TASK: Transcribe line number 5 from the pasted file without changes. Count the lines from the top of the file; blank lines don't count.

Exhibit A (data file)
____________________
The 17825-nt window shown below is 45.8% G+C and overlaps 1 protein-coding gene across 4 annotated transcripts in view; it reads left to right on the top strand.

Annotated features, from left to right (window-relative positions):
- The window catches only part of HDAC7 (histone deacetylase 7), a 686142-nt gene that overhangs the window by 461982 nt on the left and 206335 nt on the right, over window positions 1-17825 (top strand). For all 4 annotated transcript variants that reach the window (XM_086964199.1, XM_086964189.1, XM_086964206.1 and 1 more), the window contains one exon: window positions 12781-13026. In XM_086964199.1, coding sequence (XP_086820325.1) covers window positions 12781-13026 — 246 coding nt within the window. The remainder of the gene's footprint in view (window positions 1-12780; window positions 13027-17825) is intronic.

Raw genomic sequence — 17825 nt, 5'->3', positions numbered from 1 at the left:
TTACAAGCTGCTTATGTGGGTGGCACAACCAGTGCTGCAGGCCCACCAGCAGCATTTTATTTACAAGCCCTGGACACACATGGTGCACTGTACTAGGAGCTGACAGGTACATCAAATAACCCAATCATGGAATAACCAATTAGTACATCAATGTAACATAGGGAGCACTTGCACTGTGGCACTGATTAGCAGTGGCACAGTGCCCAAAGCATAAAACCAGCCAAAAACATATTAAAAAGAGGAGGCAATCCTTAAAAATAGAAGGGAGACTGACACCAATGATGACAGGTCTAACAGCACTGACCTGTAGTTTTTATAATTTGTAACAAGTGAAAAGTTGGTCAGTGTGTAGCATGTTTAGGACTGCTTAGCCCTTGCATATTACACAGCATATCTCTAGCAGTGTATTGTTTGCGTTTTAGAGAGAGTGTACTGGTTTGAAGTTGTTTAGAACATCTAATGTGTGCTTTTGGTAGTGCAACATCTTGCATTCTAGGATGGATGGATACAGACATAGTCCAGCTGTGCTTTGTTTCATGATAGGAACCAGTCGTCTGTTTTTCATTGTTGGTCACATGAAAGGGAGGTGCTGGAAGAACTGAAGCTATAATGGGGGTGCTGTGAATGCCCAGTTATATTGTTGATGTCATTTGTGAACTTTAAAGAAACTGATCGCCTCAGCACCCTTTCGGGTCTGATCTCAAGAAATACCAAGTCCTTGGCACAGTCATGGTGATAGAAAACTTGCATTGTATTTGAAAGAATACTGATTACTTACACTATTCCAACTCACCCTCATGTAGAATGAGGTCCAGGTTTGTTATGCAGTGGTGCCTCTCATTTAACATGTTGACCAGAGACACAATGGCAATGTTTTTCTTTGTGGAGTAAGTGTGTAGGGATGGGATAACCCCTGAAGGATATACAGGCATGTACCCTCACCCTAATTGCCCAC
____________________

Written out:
TTACAAGCTGCTTATGTGGGTGGCACAACCAGTGCTGCAGGCCCACCAGCAGCATTTTATTTACAAGCCCTGGACACACATGGTGCACTGTACTAGGAGCTGACAGGTACATCAAATAACCCAATCATGGAATAACCAATTAGTACATCAATGTAACATAGGGAGCACTTGCACTGTGGCACTGATTAGCAGTGGCACAGTGCCCAAAGCATAAAACCAGCCAAAAACATATTAAAAAGAGGAGGCAATCCTTAAAAATAGAAGGGAGACTGACACCAATGATGACAGGTCTAACAGCACTGACCTGTAGTTTTTATAATTTGTAACAAGTGAAAAGTTGGTCAGTGTGTAGCATGTTTAGGACTGCTTAGCCCTTGCATATTACACAGCATATCTCTAGCAGTGTATTGTTTGCGTTTTAGAGAGAGTGTACTGGTTTGAAGTTGTTTAGAACATCTAATGTGTGCTTTTGGTAGTGCAACATCTTGCATTCTAGGATGGATGGATACAGACATAGTCCAGCTGTGCTTTGTTTCATGATAGGAACCAGTCGTCTGTTTTTCATTGTTGGTCACATGAAAGGGAGGTGCTGGAAGAACTGAAGCTATAATGGGGGTGCTGTGAATGCCCAGTTATATTGTTGATGTCATTTGTGAACTTTAAAGAAACTGATCGCCTCAGCACCCTTTCGGGTCTGATCTCAAGAAATACCAAGTCCTTGGCACAGTCATGGTGATAGAAAACTTGCATTGTATTTGAAAGAATACTGATTACTTACACTATTCCAACTCACCCTCATGTAGAATGAGGTCCAGGTTTGTTATGCAGTGGTGCCTCTCATTTAACATGTTGACCAGAGACACAATGGCAATGTTTTTCTTTGTGGAGTAAGTGTGTAGGGATGGGATAACCCCTGAAGGATATACAGGCATGTACCCTCACCCTAATTGCCCAC